1. “The nightmare sequence in this picture has to be perhaps the best dream-scape ever produced by Hollywood.”

    That’s quite a statement there in your assessment of STRANGER, but knowing that sequence well, I can’t argue.

    Sad to say I have not seen THE FACE BEHIND THE MASK, but am always excited when I hear the names of Robert Florey, Peter Lorre and Evelyn Keyes (“her portrayal is the cloest to angelic as I’ve ever seen on film”) It’s very interesting that you feel that the film overcomes it’s melodramatic trappings to achieve a kind of “pulp integrity,” and that the film fullfills the underpinnings of later ‘classic’ noir by offering ‘no redemption or hope.’ Your lead-in on STRANGER of course was exceptional and exactly the ‘appetite wetter’ for the noir in central focus. It’s always thrilling to hear teh name Musuraca and D’Agostino!

    Another noir essay of astonishing scope, appreciation and expertise.

  2. Maurizio Roca

    I definitely want to check this out. I’m a sucker for any film with Lorre and Florey.

  3. DeeDee

    Tony said,”The Face Behind the Mask is an iconic proto-noir which presages the motifs of a score of later noirs. There is no redemption or hope. A bleak ending where Lorre’s protagonist must wreak his own terrible vengeance on his persecutors and fate itself heralds the coming of classic noir…”

    Hi! Tony,
    I most definitely, agree with your rather accurately, description and assessment of the 1940 film The Face Behind the Mask. Since I recently acquired a copy of this film I have only watched it once. Therefore, I think that I will rewatch this film later this evening.(In order to think about some of the points that you have pointed out here in your review.)

    Tony said,”Until recently I like many others gave this accolade to another b-movie from a year earlier: Stranger on the Third Floor (Columbia 1940 64 mins)…”
    Tony, I think that you are in the
    “minority” this time… when you consider the 1941 film The Face Behind the Mask the first film noir, but believe me I respect your right to do so…I guess that you feel about this film the same way that I feel about Hitchcock’s 1960 film Psycho being the transitional film from film noir to neo-noir instead of, Welles’ Touch of Evil.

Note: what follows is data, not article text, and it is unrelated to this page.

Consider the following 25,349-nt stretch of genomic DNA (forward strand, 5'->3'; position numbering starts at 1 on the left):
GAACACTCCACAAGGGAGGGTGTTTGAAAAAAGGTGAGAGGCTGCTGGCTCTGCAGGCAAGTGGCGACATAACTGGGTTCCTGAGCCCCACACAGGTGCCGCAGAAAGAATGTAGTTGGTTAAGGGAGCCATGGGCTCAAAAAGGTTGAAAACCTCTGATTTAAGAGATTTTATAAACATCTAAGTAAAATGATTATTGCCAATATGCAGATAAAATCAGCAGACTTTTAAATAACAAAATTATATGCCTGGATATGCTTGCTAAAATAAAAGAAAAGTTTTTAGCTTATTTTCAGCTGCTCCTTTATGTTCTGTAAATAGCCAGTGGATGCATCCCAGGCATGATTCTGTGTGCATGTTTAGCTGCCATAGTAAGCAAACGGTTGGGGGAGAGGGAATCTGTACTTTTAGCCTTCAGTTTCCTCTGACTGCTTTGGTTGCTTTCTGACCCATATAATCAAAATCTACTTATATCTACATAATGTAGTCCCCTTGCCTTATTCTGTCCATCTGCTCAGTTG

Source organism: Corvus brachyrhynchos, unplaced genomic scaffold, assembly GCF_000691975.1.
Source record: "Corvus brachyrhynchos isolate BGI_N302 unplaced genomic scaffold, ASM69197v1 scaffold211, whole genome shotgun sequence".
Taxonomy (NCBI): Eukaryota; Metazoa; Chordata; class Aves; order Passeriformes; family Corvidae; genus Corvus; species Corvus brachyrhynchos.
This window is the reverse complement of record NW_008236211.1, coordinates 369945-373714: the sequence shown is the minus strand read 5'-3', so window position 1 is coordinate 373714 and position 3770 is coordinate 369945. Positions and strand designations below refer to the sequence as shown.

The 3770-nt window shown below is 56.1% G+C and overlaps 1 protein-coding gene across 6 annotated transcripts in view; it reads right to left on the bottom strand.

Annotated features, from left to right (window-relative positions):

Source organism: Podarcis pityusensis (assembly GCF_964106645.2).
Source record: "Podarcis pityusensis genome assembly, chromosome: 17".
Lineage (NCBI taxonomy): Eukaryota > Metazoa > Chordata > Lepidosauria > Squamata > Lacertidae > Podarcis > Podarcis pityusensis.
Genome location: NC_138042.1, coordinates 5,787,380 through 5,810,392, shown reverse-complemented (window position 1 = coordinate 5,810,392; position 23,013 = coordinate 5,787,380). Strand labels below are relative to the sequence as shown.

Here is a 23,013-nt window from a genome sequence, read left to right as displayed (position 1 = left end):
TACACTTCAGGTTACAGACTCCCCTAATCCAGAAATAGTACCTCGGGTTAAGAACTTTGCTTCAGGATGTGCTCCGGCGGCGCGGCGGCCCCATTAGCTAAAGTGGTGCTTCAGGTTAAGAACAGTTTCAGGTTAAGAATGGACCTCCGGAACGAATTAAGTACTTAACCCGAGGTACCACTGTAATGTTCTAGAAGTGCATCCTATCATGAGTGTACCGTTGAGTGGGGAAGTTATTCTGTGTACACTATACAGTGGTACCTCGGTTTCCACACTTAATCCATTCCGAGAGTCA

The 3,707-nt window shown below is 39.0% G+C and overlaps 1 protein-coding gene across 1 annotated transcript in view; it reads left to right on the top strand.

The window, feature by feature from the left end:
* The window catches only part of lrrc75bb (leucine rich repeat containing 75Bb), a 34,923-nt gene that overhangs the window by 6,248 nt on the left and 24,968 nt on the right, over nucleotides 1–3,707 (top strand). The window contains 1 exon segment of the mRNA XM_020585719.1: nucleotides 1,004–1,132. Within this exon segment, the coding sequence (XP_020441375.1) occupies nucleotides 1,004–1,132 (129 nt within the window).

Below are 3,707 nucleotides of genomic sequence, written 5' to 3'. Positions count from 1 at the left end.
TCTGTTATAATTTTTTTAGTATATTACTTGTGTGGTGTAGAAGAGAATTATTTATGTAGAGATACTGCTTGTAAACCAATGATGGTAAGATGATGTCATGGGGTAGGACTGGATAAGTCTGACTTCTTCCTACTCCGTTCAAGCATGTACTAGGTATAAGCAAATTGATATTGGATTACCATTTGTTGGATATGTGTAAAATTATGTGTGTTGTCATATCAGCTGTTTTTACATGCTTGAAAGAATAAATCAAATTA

Tony said,”Between the cheesy opening and closing scenes is a tight claustrophobic thriller, where fear and paranoia is deftly portrayed both in reality and oneiristically…”

    Tony, you had me at…hello, but then you lost me because I don’t think that the opening and ending scenes of the 1940 film Stranger on the Third Floor is/are cheesy, but the beginning of normal lives that descend into darkness, paranoia, false accusation, guilt, etc, etc, etc…only to be awaken from this nightmare in the end.(Once again I point your readers to author Eddie Muller’s book Dark City:The Lost World of Film Noir (See Pgs.109-110)

    (I was reading author Eddie Robson’s book this week entitled Film Noir and I think that he makes a good case in his book why Director Boris Ingster’s 1940 film Stranger on the Third Floor is considered the first film noir.)(See:pgs.7-17)

    I most definitely, agree with (Eddie) Robson’s assessment of the film Stranger on the Third …and I also respect your
    opinion too…when it comes to Florey’s 1940 film The Face Behind the Mask. But, I still think that the honour of first film noir belong to Ingster’s Stranger. This is just my opinion, but of course!

    By the way, what a nice “Italian” poster(?!?) and dark “noirish” screenshot…from the 1940 film The Face Behind the Mask
    Thanks, for sharing!
    DeeDee ;)

  4. DeeDee

    @ Sam Juliano said,”Sad to say I have not seen THE FACE BEHIND THE MASK, but am always excited when I hear the names of Robert Florey, Peter Lorre and Evelyn Keyes…

    Sam Juliano, I’am not 100% sure, but I think that I send you a copy of Florey’s film The Face Behind The Mask along with the Mother Lode.
    If you are unable to locate the original copy I will gladly send you another copy.

    Take care!
    DeeDee ;)

  5. Definitely worth a look Maurizio.

    DeeDee, yes I am out on a limb here, but I would pick-up on the ‘normality’ you talk about with respect to Stranger on the Third Floor. I think The Face Behind the Mask makes a stronger case as in that movie there is no return to ‘normality’ – this is the true heritage of noir – an unrelieved fatalism.

  6. Waldo Gemio

    I saw this film today for the first time. I think I’ve seen several hundred noir movies of the ‘classic period’ by now and I’m working my way through Selby’s ‘Worldwide Film Noir Tradition’ which is how I came to this film under ‘F’, and saw it was available on YouTube. Even in a poor, Kindle-size version, it really stands out, and the ineluctability of the hero’s destiny, and the refusal to compromise with a happy ending (I kept expecting Lieutenant O’Hara to rescue Lorre from the error of his ways) truly speak of a noir sensibility. Let me just say that in a world where every semi-literate film lover thinks they’re a film noir critic, your mini-essay is a masterpiece of well-written conciseness; you really nailed it – such a pleasure to read. This might well be the best film noir site for intelligent, well-written reviews. Thank you.

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